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Adobe ColdFusion 10 and SOAP-based Web Services

Chapter Description

A web service is a web-based application or a network-accessible interface that can communicate and exchange data with other such applications over the Internet without regard for application, platform, syntax, or architecture. ColdFusion supports most of the messaging frameworks and protocols required to effectively communicate with different platforms, and web services are no exception.This chapter focuses primarily on using ColdFusion 10 with SOAP-based web services.

ColdFusion Web Service Engine

ColdFusion uses Apache Axis, a proven and reliable implementation of SOAP, as its underlying engine to implement SOAP-based web services. ColdFusion Version 9 uses Axis 1, which supports only WSDL 1.1 and SOAP 1.1. Therefore, ColdFusion 9 cannot create web services using these specifications and cannot consume external web services that used newer versions of WSDL and SOAP.

ColdFusion 10 has upgraded its web services support and includes implementation based on Axis 2 as well. ColdFusion now supports both versions of the WSDL and SOAP specifications simultaneously while maintaining backward compatibility.

We have already noted that support for newer specifications is important for ColdFusion to play well with external web services that use these specifications. This support also provides other benefits, discussed in upcoming sections.

In the subsequent sections, we will treat Apache Axis as a web service engine.

SOAP 1.2

SOAP 1.2 can do everything that SOAP 1.1 does and more. Among others the most notable differences between the two versions are the following:

  • SOAP 1.1 is based on XML 1.0, and SOAP 1.2 is based on XML Information Set (XML Infoset). XML Infoset provides a way to describe the XML document with an XSD schema but is not bound to serialize using XML 1.0 serialization. Thus, SOAP 1.2 places no restriction on the way that the Infoset data is transported.
  • SOAP 1.2 provides a binding framework. You can use SOAP 1.2’s specification of a binding to an underlying protocol to determine which XML serialization is used in the underlying protocol data units, thus making SOAP truly protocol independent.
  • SOAP 1.2 includes HTTP binding. It provides support for both HTTP GET and POST operations and conforms better to web architectural principles. Thus, it uses established web technologies for improved performance.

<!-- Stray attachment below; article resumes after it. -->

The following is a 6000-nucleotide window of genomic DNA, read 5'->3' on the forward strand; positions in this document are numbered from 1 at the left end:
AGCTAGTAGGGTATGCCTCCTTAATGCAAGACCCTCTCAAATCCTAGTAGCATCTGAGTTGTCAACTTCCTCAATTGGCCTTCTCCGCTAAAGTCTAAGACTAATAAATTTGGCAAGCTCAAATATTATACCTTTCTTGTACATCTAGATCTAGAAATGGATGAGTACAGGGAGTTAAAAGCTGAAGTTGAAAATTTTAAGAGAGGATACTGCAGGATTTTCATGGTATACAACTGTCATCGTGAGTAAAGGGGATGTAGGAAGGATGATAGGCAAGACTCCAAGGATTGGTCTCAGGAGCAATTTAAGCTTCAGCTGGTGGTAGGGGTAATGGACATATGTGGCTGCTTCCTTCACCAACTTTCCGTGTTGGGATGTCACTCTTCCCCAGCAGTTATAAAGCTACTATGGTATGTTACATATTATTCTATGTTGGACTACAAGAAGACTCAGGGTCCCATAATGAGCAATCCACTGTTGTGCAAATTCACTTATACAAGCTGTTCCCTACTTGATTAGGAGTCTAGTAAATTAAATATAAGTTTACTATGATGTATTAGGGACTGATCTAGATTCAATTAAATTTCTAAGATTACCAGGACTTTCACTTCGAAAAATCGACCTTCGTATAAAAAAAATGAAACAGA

• SOAP 1.2 provides a clear processing model. SOAP 1.2 is more robust and less ambiguous because it has resolved many of the interoperability issues that were concerns with SOAP 1.1.

To conclude, SOAP 1.2 is truly protocol agnostic, extensible, unambiguous, and more HTTP friendly than SOAP 1.1.

WSDL 2.0

WSDL 2.0 is the newer version of WSDL and a W3C standard. It is significantly different from WSDL 1.1 and provides additional benefits since it:

  • Uses SOAP 1.2: WSDL 2.0 uses SOAP 1.2 to provide all the benefits of SOAP 1.2 such as better extensibility.
  • Supports interface inheritance: As with Object-Oriented Programming (OOP), a WSDL document can inherit from another WSDL document, providing reusability and component-based architecture.
  • Supports additional schemas: Along with the XML schema, WSDL 2.0 supports the use of RelaxNG and DTD as type definitions.
  • Supports additional message patterns: WSDL 2.0 supports eight new patterns, including only single messages.

Although it is an enhanced version, WSDL 2.0 is mainly used to create SOAP-based REST-complaint web services. One reason for its lower rate of adoption is that WSDL 1.1 is sufficient for most common needs of most applications.

To view the generated WSDL 2.0 for a ColdFusion component deployed as a web service, append the string ?wsdl2 to the component’s URL. Note that WSDL 2.0 is available only with Web Service Engine Version 2.

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